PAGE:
Investors fled bond funds last month on fears of the possible start as soon as this month to the Federal Reserve’s "tapering" policy amid steady, if also slow, growth. But pockets of the fixed-income market, notably senior loans, were actually helped by views that the Fed’s quantitative easing bond-buying program might start to wind down.
Last month, investors trimmed interest-rate risks and bailed out of Treasurys as signs of a recovering U.S. economy began to take further shape. If today’s ADP jobs report showing 176,000 new U.S. jobs were created last month is any indication of how the official U.S. monthly jobs report will look on Friday, then the likelihood of the Fed making its move perhaps at the end of its Sept. 18 policy meeting is looming even larger in investors’ minds.
Funds such as the iShares 3-7 Year Treasury Bond ETF (IEI | A-77) and the iShares Short Treasury Bond ETF’s (SHV | A-56) suffered redemptions in August of $2.34 billion and $937 million, respectively, according to data compiled by IndexUniverse.
Corporate bond funds such as the iShares iBoxx $ Investment Grade Corporate Bond (LQD | B-62) and the iShares iBoxx $ High Yield Corporate Bond (HYG | B-64) fared no better, experiencing outflows of-$1.29 billion and $831 million, respectively.
All told, some $6.7 billion flowed out of U.S. fixed income last month, and overall investors yanked more than $17 billion out of the U.S. ETF market last month. Between those redemptions and a pullback in the S&P 500 Index, total U.S.-listed ETF assets fell in August by more than 3 percent to $1.487 trillion from $1.534 trillion in July.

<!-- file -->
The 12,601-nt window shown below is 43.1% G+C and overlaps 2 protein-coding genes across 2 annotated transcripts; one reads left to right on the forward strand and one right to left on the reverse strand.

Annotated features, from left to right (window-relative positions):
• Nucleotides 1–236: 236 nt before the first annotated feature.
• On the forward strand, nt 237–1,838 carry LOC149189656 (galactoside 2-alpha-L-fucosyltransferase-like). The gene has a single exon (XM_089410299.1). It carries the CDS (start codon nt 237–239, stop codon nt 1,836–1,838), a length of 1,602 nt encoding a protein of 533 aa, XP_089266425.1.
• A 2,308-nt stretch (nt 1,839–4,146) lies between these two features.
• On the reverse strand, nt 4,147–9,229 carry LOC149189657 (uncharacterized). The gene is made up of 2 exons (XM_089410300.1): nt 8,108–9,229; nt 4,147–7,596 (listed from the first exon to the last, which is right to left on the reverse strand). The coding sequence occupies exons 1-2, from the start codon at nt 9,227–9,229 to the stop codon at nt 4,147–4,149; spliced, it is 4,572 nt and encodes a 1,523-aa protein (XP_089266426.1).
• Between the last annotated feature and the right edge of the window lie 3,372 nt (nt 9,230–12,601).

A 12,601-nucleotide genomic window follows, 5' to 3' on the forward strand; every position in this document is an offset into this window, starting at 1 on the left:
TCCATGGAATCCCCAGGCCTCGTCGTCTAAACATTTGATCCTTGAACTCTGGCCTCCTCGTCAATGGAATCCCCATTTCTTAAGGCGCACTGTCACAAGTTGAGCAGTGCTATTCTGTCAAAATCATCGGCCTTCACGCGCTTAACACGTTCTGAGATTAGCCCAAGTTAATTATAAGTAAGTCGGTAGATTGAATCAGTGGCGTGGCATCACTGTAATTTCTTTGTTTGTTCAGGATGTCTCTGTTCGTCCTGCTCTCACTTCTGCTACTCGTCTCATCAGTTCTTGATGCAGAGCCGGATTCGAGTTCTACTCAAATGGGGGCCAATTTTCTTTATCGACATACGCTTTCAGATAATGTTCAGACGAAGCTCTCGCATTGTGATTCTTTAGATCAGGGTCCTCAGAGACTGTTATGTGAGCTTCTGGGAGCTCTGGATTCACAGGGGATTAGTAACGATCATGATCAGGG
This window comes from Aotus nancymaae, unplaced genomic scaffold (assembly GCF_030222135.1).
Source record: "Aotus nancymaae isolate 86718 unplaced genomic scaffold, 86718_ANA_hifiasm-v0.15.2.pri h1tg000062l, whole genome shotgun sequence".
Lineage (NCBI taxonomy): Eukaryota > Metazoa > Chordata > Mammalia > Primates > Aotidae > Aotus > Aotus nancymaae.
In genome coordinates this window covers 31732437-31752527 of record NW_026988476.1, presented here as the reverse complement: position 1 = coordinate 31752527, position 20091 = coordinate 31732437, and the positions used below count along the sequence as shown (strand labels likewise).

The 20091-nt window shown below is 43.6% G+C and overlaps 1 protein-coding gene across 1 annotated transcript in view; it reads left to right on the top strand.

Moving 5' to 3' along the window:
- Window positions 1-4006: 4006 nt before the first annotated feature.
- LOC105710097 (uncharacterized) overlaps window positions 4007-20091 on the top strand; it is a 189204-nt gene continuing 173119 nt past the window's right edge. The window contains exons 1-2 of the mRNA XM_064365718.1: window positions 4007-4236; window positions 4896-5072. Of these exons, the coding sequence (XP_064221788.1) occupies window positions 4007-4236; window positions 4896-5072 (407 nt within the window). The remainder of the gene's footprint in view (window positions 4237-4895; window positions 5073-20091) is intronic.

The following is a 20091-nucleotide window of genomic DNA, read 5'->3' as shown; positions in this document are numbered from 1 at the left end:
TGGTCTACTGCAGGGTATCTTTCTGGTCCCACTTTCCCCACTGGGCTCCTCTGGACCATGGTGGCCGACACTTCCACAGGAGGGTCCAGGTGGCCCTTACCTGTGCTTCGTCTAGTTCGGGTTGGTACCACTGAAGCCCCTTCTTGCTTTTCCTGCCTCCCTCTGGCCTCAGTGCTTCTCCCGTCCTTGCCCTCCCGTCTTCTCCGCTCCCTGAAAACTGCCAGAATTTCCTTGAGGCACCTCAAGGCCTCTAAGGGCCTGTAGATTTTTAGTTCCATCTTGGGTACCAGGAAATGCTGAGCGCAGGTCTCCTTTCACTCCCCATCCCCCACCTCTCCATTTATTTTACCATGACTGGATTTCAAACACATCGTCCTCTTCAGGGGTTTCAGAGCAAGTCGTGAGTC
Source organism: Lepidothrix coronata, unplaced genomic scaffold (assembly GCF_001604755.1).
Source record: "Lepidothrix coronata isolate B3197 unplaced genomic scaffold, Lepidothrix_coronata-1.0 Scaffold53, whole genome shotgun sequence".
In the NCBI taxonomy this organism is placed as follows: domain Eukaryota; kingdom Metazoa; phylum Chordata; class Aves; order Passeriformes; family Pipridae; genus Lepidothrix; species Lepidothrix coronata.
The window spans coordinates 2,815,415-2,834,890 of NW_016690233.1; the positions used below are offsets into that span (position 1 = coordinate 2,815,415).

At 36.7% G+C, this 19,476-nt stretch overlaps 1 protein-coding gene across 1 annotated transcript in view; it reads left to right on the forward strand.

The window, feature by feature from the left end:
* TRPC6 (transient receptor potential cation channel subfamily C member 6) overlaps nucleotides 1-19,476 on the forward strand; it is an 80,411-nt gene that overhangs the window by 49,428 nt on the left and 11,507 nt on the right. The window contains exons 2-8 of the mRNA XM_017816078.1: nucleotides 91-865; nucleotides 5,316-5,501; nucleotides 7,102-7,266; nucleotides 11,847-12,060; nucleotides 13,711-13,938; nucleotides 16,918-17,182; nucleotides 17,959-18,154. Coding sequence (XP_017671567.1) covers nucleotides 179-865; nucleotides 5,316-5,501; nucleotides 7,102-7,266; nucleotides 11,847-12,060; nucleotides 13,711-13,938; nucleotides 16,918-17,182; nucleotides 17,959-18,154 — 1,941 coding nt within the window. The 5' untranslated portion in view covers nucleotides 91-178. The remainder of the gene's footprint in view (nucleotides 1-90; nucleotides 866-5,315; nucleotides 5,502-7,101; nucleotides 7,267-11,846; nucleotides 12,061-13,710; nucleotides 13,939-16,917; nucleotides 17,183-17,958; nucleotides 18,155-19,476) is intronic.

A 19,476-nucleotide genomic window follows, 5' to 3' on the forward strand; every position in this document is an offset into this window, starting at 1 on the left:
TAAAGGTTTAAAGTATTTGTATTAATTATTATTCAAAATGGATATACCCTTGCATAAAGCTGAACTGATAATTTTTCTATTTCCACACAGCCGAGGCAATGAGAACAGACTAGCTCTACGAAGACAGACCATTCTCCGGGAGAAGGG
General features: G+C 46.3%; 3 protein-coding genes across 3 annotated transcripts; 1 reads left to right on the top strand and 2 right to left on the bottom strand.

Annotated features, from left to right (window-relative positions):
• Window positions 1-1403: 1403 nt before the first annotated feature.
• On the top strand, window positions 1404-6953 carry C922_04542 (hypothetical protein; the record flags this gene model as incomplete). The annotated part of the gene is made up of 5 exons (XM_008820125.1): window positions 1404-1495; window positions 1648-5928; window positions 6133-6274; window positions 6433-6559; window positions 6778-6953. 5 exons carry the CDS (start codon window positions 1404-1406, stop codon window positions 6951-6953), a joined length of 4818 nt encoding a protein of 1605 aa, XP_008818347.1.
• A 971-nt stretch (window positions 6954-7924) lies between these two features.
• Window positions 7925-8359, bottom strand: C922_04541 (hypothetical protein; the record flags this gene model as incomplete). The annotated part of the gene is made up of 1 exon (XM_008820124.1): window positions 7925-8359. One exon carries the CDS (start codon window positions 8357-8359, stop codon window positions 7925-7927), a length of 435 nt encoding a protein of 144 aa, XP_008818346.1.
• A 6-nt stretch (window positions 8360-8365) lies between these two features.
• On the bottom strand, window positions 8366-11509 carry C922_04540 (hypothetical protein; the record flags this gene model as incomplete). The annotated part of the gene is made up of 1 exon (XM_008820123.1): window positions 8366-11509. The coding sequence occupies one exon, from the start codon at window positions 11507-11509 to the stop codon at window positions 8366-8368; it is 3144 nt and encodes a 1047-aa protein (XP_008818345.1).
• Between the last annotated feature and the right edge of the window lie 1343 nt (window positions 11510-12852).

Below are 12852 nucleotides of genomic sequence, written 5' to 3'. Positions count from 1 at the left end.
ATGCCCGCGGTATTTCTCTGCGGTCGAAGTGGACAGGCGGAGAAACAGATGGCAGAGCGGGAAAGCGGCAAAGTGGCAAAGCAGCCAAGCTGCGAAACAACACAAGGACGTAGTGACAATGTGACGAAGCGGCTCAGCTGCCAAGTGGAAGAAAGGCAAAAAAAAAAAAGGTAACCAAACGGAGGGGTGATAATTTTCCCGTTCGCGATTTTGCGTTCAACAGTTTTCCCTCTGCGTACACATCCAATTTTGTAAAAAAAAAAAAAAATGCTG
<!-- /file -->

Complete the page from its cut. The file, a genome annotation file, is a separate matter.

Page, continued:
But not all fixed income funds were in the black. Two funds: the Vanguard Short-Term Bond ETF (BSV | A-57), and the PowerShares Senior Loan (BKLN | C-N/A), made gains of $424 million and $373 million, respectively.
As its name implies, BSV holds a mix of investment-grade, dollar-denominated debt issued in the U.S. with maturities of one to five years. But the fund held about 39 percent of its total portfolio in notes maturing in three to five years, as of July 31.
That differs from SHV’s portfolio, which is comprised almost entirely of Treasury bills maturing within a year, according to data posted on iShares’ website.
Benefitting From The Bond Shakeout
BKLN tracks an index canvassing a part of the fixed-income world that’s not interest-rate sensitive the way most debt is. Dubbed senior loans, which including leveraged, bank and floating-rate loans, BKLN is the first such ETF to come to market. It gathered $373 million last month, and its assets are more than $5 billion—a clear sign that the fund is enjoying its first-to-market status. The fund has pulled in upwards of $4 billion this year, according to IndexUniverse’s “ETF Fund Flows” tool.
These loans tend to move contrary to interest rate hikes, so rising- and stable-rate environments have typically been the time when senior loans have outperformed other traditional fixed-income assets, according to Bill Housey, senior portfolio manager of the leverage finance team at First Trust Advisors.
“When rates are declining, that means that, typically, defaults or corporate defaults are rising and rates are falling,” Housey said in an interview with IndexUniverse.
“If we’re really at this inflection point where interest rates are expected to begin to rise and then level out for some period of time, then that tends to be a very good time to lend to companies.”